COMMUNES ET VILLES UNIES DU CAMEROUN :: UNITED COUNCILS AND CITIES OF CAMEROON

BUREAU NATIONAL :: National Office

EYUMOJOCK

 

 

   Mayor  NKOM Julius MKPOT
Number of municipal councilors  25
Date of creation  1984
Surface Area  3,442 km2
Density  13.58 persons/km2
Number of inhabitants  46,771

Location of the council

The Eyumojock council is found in Manyu Division of the South West Region of Cameroon situated some 45km from Mamfe the capital of Manyu Division. The municipality is situated roughly between the towns of Ikom in Nigeria and Mamfe in Cameroon figuring as one of the border councils in the Republic. It shares its western boundary with the Federal Republic of Nigeria, Akwaya lies in the north, Upper Bayang and Mamfe Central occupies the eastern boundary while the south is shared with the Mundemba and Toko councils. It extends from latitude 50 10’9’’ to 50 50’7’’ north of the equator and longitude 80 50100’’ to 90 20’5’’ east of the Greenwich Meridian. It covers a total surface area of approximately 3,442 km2 benefiting from three Forest Management Units (FMU 11001, 11003 and 11005).

Eyumojock is about 300km from the South West Capital, Buea.

Demographic data

The Eyumojock municiplaity has 66 villages (61 villages and 5 urban spaces) with an estimated population of about 46,771 inhabitants constituting of one ethnic group (Ejagham) splitted up into three clans. The clans are Central Ejagham, Ejagham Njemaya and obang. Besides these three clans, other groups of people resident in this area and they include the North westerners and Nigerians.

The Eyumojock municipality has an estimated population of 46,771 inhabitants. Kembong was seen to have the highest population with 6,350 inhabitants, followed by Ossing with 4,650 inhabitants and the least populated village was Abakpa with 25 inhabitants. It was also noted that the Central Ejagham clan was the most populatd and then the Ejagham Njemaya and the least populated clan was the Obang.

These figures represent the number of people who are permanent residents in the villages (not those who are from the villages but resident out of the municipality).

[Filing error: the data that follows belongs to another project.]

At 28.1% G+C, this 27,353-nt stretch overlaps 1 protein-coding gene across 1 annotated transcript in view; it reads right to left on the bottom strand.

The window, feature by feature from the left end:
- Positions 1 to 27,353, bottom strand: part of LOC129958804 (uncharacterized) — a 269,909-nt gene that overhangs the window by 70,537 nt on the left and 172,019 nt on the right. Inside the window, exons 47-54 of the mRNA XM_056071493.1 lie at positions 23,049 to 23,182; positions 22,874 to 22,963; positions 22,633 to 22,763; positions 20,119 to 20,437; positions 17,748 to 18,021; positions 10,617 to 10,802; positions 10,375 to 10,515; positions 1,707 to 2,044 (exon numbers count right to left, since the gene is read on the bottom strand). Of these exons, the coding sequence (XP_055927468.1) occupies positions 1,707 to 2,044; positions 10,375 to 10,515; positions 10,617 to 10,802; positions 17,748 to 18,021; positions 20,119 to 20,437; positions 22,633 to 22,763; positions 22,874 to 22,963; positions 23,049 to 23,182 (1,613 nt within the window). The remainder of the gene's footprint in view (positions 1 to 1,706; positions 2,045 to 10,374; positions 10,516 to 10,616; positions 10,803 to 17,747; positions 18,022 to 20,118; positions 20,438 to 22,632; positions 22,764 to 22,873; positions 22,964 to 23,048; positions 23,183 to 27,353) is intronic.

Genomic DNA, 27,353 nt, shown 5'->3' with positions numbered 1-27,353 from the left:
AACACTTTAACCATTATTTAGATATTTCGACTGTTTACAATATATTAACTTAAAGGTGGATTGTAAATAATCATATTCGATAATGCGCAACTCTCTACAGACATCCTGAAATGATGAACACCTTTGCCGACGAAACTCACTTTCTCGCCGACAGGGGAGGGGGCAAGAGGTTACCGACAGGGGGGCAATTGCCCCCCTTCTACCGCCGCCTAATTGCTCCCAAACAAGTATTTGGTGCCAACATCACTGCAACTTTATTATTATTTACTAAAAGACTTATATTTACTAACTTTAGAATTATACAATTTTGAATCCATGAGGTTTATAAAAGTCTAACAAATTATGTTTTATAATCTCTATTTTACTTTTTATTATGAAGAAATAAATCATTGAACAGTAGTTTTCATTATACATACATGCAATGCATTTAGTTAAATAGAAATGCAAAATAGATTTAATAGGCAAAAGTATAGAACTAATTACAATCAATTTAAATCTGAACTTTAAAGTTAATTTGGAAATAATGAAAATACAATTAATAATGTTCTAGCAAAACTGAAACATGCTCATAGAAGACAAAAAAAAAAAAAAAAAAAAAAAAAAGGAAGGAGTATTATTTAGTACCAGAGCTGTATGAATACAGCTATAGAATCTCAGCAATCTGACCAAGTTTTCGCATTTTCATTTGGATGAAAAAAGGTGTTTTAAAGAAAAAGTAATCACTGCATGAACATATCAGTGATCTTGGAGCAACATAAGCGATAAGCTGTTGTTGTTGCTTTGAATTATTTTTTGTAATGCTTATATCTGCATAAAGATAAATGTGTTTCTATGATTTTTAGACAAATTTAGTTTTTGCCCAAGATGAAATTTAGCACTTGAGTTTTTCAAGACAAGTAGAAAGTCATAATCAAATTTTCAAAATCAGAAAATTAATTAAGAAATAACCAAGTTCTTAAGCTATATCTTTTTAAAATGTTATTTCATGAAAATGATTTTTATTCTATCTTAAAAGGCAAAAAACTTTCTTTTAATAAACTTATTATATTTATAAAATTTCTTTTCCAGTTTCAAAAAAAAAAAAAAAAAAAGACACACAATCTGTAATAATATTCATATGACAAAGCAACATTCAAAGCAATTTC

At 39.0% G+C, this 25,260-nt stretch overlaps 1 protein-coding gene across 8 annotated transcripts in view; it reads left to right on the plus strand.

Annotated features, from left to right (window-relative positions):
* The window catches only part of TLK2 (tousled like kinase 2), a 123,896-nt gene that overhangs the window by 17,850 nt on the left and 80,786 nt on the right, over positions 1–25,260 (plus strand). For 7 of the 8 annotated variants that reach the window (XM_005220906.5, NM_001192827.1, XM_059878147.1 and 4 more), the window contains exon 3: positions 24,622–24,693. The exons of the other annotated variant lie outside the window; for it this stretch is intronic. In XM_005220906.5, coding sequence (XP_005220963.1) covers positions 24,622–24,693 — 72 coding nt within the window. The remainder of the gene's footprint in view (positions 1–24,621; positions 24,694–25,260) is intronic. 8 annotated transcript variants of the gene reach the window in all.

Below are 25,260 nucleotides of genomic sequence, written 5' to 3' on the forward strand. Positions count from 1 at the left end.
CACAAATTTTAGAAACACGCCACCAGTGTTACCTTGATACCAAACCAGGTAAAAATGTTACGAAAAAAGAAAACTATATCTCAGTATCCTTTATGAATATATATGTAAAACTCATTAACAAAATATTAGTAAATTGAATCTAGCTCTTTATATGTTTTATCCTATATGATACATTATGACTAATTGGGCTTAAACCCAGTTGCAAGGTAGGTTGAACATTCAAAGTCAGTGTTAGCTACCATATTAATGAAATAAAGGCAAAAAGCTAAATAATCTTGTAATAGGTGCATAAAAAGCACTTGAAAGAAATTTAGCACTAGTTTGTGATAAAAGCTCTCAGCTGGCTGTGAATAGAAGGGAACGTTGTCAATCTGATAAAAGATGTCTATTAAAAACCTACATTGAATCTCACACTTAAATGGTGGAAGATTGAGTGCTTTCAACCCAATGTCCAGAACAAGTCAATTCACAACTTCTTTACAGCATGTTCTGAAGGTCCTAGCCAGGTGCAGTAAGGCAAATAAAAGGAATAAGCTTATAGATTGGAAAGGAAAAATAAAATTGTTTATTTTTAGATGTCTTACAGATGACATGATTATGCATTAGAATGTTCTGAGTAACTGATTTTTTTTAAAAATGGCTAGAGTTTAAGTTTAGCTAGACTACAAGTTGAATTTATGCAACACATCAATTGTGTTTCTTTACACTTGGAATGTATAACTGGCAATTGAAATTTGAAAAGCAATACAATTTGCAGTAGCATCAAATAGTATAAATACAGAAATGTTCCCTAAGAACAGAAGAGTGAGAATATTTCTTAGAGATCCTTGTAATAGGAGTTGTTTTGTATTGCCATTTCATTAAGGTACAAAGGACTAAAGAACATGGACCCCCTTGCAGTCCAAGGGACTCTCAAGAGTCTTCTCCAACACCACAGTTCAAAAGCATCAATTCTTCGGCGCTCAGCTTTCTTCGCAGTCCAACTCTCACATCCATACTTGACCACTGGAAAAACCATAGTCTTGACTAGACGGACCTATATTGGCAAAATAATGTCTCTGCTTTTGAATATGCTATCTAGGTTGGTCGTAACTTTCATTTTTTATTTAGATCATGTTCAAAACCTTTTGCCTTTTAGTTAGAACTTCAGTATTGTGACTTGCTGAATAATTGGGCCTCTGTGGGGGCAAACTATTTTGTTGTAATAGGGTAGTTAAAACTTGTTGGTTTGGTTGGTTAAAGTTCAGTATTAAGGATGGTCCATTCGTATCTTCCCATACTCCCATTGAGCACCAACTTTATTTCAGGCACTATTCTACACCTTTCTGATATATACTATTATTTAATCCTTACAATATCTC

Description of the biophysical environment

Climate

The Eyumojock municipality with a single dry season of approximately five months (November to March) and a long wet season of approximately seven months (April to October). (Source: the Besongabang weather station, 2010).

Rainfall

The mean annual rainfall for the period of 2005 – 2007 was 3336mm. This however in the Central Ejagham area and gradually increases towards the Obang and Ejagahm Njemaya areas. Monthly rainfall recorded indicated that the highest rainfall was recorded in July and August in the area.

Humidity and Temperature

The mean monthly temperature ranges from 25oC to 29.3oC between 2005 and 2007 with a maximum monthly record of 27.9oC in March and the minimum of 20.4oC in August. The highest diurnal range in temperature is in the dry season as a result of very low mornings and night temperatures during the harmattan period.

Soils

A description of the geology and soils of the area can be done following Dumort (1965) description of the South West Region including the municipality. His description showed that the Precambian gneiss and cretaceous sedimentary sandstones which form old basement complex decomposes in situ into old sandy soils. These soils are heavily leached as a result of their low water retention capacity and the frequent heavy rainfall in the South of the municipality. Analysis of composite samples of the cores of the top 10cm of soils from the Korup national park which shares a common region with the municipality shows that the soils are strongly acidic (Low PH) and low in nutrients (Gartland, 1986; Newbery et al, 1988). However, in the north east, the soil is fertile because of the alluvial deposits, making the sedimentary soils to be good for the cultivation of palms, oranges and cassava. During the dry periods, due to excessive heat, the soils turn to loose almost all of its moisture making farming to be productive only during the wet periods.

Relief

The northern part of the municipality is undulating with occasional knife-edge ridges forming the watersheds around the Akwaya region. Here the elevation is between 135m to 237m above sea level. Towards the south and center (FMU 11003 and 11005), the area becomes more and more broken and hilly with an elevation ranging between 200m to 800m above sea in most areas. Towards the east the topography forms a river bed escarpment with the river munaya which continues with a gentle slope with frequent granitic out-crop.

Hydrography